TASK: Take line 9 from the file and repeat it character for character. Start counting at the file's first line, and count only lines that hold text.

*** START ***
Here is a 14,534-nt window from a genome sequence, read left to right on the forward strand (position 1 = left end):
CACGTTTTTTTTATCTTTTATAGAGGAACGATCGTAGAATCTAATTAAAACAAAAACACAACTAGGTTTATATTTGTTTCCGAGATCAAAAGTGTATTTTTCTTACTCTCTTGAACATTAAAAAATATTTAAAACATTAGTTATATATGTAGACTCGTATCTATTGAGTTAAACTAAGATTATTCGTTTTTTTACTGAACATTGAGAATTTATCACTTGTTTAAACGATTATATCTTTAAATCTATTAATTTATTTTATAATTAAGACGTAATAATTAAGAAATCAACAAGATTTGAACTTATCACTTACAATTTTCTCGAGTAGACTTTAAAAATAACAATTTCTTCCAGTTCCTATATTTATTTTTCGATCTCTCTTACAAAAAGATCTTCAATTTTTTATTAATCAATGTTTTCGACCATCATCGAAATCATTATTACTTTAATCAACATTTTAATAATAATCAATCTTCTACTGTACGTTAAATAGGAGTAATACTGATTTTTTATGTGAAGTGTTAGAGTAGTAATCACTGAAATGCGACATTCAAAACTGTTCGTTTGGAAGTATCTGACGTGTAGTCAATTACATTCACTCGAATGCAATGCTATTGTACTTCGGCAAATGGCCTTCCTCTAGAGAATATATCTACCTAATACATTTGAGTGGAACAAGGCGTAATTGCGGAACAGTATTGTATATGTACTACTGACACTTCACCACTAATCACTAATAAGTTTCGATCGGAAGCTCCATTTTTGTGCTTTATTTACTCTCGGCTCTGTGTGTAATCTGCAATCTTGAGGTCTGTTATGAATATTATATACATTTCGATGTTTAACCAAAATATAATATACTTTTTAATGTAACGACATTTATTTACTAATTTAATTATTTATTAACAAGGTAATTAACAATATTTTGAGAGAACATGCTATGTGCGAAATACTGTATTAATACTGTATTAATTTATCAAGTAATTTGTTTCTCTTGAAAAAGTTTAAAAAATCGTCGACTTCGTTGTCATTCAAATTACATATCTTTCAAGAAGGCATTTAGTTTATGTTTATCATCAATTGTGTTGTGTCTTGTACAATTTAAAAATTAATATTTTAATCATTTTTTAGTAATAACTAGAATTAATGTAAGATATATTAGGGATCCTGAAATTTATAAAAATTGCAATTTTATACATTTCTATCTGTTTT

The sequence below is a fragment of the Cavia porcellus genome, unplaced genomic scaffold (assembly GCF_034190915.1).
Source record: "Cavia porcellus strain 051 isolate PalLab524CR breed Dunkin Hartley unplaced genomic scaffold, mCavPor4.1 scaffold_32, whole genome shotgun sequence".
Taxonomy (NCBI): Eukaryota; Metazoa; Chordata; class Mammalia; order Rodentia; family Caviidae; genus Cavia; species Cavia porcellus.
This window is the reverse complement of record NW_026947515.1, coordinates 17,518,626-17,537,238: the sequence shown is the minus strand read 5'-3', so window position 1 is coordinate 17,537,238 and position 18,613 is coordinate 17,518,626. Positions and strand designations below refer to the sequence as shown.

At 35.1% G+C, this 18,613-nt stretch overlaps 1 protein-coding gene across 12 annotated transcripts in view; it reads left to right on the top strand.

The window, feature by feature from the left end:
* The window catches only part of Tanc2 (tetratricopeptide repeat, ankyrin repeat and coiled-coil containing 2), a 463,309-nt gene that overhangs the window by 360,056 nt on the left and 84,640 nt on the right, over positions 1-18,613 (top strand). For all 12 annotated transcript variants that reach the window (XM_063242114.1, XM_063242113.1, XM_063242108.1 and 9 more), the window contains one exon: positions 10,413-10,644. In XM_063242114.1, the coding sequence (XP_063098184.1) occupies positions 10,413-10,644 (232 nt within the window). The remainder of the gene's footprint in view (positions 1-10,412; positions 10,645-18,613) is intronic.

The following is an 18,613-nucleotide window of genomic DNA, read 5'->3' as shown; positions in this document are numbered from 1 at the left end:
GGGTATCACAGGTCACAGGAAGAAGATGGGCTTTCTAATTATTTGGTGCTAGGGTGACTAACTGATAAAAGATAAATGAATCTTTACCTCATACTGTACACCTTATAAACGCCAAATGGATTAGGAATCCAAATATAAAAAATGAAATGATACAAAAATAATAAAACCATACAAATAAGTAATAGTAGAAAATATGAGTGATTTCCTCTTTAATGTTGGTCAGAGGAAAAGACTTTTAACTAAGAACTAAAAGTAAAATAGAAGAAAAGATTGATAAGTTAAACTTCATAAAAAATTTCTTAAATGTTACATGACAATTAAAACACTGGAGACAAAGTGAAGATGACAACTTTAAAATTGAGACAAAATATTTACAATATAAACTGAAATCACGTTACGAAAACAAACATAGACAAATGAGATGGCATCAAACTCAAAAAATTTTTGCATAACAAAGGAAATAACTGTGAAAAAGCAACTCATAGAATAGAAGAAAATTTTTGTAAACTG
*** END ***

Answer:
* The window catches only part of Tanc2 (tetratricopeptide repeat, ankyrin repeat and coiled-coil containing 2), a 463,309-nt gene that overhangs the window by 360,056 nt on the left and 84,640 nt on the right, over positions 1-18,613 (top strand). For all 12 annotated transcript variants that reach the window (XM_063242114.1, XM_063242113.1, XM_063242108.1 and 9 more), the window contains one exon: positions 10,413-10,644. In XM_063242114.1, the coding sequence (XP_063098184.1) occupies positions 10,413-10,644 (232 nt within the window). The remainder of the gene's footprint in view (positions 1-10,412; positions 10,645-18,613) is intronic.